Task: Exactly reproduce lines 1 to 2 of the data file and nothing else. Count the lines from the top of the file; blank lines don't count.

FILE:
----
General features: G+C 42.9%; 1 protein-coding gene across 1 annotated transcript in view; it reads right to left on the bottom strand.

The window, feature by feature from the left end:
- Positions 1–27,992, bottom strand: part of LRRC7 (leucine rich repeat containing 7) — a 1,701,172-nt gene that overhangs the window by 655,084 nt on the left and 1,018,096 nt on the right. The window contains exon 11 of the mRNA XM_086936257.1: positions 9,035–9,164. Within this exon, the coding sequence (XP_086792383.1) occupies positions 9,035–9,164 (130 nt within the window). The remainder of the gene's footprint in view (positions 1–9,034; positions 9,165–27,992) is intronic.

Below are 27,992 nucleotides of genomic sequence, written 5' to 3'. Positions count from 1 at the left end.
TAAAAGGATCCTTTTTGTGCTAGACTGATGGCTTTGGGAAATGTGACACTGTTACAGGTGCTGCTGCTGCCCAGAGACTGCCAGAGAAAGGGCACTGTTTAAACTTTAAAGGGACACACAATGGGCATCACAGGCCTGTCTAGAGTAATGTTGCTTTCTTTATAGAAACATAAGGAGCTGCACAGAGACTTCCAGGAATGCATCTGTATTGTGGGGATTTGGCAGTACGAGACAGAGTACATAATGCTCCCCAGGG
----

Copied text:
General features: G+C 42.9%; 1 protein-coding gene across 1 annotated transcript in view; it reads right to left on the bottom strand.

The window, feature by feature from the left end: